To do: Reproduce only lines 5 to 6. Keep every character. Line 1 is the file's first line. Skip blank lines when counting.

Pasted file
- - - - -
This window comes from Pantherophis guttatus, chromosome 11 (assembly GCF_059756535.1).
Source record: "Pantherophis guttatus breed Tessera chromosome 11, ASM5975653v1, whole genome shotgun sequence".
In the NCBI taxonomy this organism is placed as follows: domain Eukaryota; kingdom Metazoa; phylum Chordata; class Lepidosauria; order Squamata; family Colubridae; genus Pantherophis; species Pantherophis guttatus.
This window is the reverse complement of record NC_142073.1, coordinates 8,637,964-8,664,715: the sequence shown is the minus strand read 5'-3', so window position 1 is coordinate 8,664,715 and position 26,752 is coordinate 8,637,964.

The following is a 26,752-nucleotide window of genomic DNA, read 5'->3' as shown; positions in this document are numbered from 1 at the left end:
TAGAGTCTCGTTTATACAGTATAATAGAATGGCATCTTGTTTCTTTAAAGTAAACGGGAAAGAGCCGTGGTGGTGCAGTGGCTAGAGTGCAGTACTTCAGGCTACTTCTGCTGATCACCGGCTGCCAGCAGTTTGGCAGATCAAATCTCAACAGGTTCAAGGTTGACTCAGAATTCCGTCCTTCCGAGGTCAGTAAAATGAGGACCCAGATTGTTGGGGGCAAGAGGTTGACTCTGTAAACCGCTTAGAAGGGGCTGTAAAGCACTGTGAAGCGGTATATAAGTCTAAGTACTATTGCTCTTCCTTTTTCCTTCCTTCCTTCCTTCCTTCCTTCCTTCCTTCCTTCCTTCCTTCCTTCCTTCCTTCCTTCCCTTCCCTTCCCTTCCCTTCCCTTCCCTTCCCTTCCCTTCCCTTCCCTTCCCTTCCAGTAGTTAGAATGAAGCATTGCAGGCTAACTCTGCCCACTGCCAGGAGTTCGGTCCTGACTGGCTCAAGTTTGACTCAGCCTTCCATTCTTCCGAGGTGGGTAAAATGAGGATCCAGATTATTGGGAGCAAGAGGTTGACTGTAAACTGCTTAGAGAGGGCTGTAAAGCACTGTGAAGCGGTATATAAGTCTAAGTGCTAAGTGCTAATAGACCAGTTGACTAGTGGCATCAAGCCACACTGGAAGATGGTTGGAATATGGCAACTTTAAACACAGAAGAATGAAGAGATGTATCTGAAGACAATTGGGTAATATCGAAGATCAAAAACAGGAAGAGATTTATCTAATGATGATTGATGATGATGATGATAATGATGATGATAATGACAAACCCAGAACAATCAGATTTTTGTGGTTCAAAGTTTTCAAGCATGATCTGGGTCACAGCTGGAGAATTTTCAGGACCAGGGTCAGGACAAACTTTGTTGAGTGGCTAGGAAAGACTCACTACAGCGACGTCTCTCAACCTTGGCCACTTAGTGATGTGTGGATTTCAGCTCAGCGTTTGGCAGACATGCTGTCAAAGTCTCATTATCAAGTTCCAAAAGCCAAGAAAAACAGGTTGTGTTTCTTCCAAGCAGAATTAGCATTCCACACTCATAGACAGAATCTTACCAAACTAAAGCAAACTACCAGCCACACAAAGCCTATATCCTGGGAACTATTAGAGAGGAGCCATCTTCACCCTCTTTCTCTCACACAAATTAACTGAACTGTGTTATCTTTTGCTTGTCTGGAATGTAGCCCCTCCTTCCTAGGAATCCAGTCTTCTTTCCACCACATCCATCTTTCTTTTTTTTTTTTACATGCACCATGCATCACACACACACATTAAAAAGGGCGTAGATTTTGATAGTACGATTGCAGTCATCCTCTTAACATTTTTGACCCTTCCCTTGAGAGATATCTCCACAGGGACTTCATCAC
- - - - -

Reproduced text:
The following is a 26,752-nucleotide window of genomic DNA, read 5'->3' as shown; positions in this document are numbered from 1 at the left end:
TAGAGTCTCGTTTATACAGTATAATAGAATGGCATCTTGTTTCTTTAAAGTAAACGGGAAAGAGCCGTGGTGGTGCAGTGGCTAGAGTGCAGTACTTCAGGCTACTTCTGCTGATCACCGGCTGCCAGCAGTTTGGCAGATCAAATCTCAACAGGTTCAAGGTTGACTCAGAATTCCGTCCTTCCGAGGTCAGTAAAATGAGGACCCAGATTGTTGGGGGCAAGAGGTTGACTCTGTAAACCGCTTAGAAGGGGCTGTAAAGCACTGTGAAGCGGTATATAAGTCTAAGTACTATTGCTCTTCCTTTTTCCTTCCTTCCTTCCTTCCTTCCTTCCTTCCTTCCTTCCTTCCTTCCTTCCTTCCTTCCTTCCCTTCCCTTCCCTTCCCTTCCCTTCCCTTCCCTTCCCTTCCCTTCCCTTCCCTTCCAGTAGTTAGAATGAAGCATTGCAGGCTAACTCTGCCCACTGCCAGGAGTTCGGTCCTGACTGGCTCAAGTTTGACTCAGCCTTCCATTCTTCCGAGGTGGGTAAAATGAGGATCCAGATTATTGGGAGCAAGAGGTTGACTGTAAACTGCTTAGAGAGGGCTGTAAAGCACTGTGAAGCGGTATATAAGTCTAAGTGCTAAGTGCTAATAGACCAGTTGACTAGTGGCATCAAGCCACACTGGAAGATGGTTGGAATATGGCAACTTTAAACACAGAAGAATGAAGAGATGTATCTGAAGACAATTGGGTAATATCGAAGATCAAAAACAGGAAGAGATTTATCTAATGATGATTGATGATGATGATGATAATGATGATGATAATGACAAACCCAGAACAATCAGATTTTTGTGGTTCAAAGTTTTCAAGCATGATCTGGGTCACAGCTGGAGAATTTTCAGGACCAGGGTCAGGACAAACTTTGTTGAGTGGCTAGGAAAGACTCACTACAGCGACGTCTCTCAACCTTGGCCACTTAGTGATGTGTGGATTTCAGCTCAGCGTTTGGCAGACATGCTGTCAAAGTCTCATTATCAAGTTCCAAAAGCCAAGAAAAACAGGTTGTGTTTCTTCCAAGCAGAATTAGCATTCCACACTCATAGACAGAATCTTACCAAACTAAAGCAAACTACCAGCCACACAAAGCCTATATCCTGGGAACTATTAGAGAGGAGCCATCTTCACCCTCTTTCTCTCACACAAATTAACTGAACTGTGTTATCTTTTGCTTGTCTGGAATGTAGCCCCTCCTTCCTAGGAATCCAGTCTTCTTTCCACCACATCCATCTTTCTTTTTTTTTTTTACATGCACCATGCATCACACACACACATTAAAAAGGGCGTAGATTTTGATAGTACGATTGCAGTCATCCTCTTAACATTTTTGACCCTTCCCTTGAGAGATATCTCCACAGGGACTTCATCAC